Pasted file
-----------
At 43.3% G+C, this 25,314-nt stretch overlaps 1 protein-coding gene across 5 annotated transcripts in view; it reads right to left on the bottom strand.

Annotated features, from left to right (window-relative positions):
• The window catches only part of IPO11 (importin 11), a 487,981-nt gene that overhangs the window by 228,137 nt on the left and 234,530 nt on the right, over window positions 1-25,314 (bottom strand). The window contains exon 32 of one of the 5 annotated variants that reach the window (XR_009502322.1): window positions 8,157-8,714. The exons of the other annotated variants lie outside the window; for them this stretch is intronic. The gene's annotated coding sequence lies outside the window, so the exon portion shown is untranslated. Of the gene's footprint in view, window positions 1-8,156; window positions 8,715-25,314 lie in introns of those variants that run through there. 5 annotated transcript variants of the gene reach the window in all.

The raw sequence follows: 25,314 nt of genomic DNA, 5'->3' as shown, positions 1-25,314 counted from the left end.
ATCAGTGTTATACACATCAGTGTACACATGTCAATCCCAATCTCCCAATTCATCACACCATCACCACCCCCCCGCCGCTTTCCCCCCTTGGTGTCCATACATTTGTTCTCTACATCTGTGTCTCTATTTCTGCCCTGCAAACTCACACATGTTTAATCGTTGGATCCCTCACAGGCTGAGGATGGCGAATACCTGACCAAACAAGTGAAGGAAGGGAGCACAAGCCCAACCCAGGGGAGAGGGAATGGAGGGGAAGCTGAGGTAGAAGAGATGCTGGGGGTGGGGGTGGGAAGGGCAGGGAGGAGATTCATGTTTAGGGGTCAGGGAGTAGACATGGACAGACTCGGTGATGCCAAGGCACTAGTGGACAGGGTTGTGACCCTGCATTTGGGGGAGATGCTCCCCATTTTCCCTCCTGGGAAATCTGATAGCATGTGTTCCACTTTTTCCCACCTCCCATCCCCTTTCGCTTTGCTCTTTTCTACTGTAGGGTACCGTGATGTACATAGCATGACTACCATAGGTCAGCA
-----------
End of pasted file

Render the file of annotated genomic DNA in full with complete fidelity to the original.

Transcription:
At 43.3% G+C, this 25,314-nt stretch overlaps 1 protein-coding gene across 5 annotated transcripts in view; it reads right to left on the bottom strand.

Annotated features, from left to right (window-relative positions):
• The window catches only part of IPO11 (importin 11), a 487,981-nt gene that overhangs the window by 228,137 nt on the left and 234,530 nt on the right, over window positions 1-25,314 (bottom strand). The window contains exon 32 of one of the 5 annotated variants that reach the window (XR_009502322.1): window positions 8,157-8,714. The exons of the other annotated variants lie outside the window; for them this stretch is intronic. The gene's annotated coding sequence lies outside the window, so the exon portion shown is untranslated. Of the gene's footprint in view, window positions 1-8,156; window positions 8,715-25,314 lie in introns of those variants that run through there. 5 annotated transcript variants of the gene reach the window in all.

The raw sequence follows: 25,314 nt of genomic DNA, 5'->3' as shown, positions 1-25,314 counted from the left end.
ATCAGTGTTATACACATCAGTGTACACATGTCAATCCCAATCTCCCAATTCATCACACCATCACCACCCCCCCGCCGCTTTCCCCCCTTGGTGTCCATACATTTGTTCTCTACATCTGTGTCTCTATTTCTGCCCTGCAAACTCACACATGTTTAATCGTTGGATCCCTCACAGGCTGAGGATGGCGAATACCTGACCAAACAAGTGAAGGAAGGGAGCACAAGCCCAACCCAGGGGAGAGGGAATGGAGGGGAAGCTGAGGTAGAAGAGATGCTGGGGGTGGGGGTGGGAAGGGCAGGGAGGAGATTCATGTTTAGGGGTCAGGGAGTAGACATGGACAGACTCGGTGATGCCAAGGCACTAGTGGACAGGGTTGTGACCCTGCATTTGGGGGAGATGCTCCCCATTTTCCCTCCTGGGAAATCTGATAGCATGTGTTCCACTTTTTCCCACCTCCCATCCCCTTTCGCTTTGCTCTTTTCTACTGTAGGGTACCGTGATGTACATAGCATGACTACCATAGGTCAGCA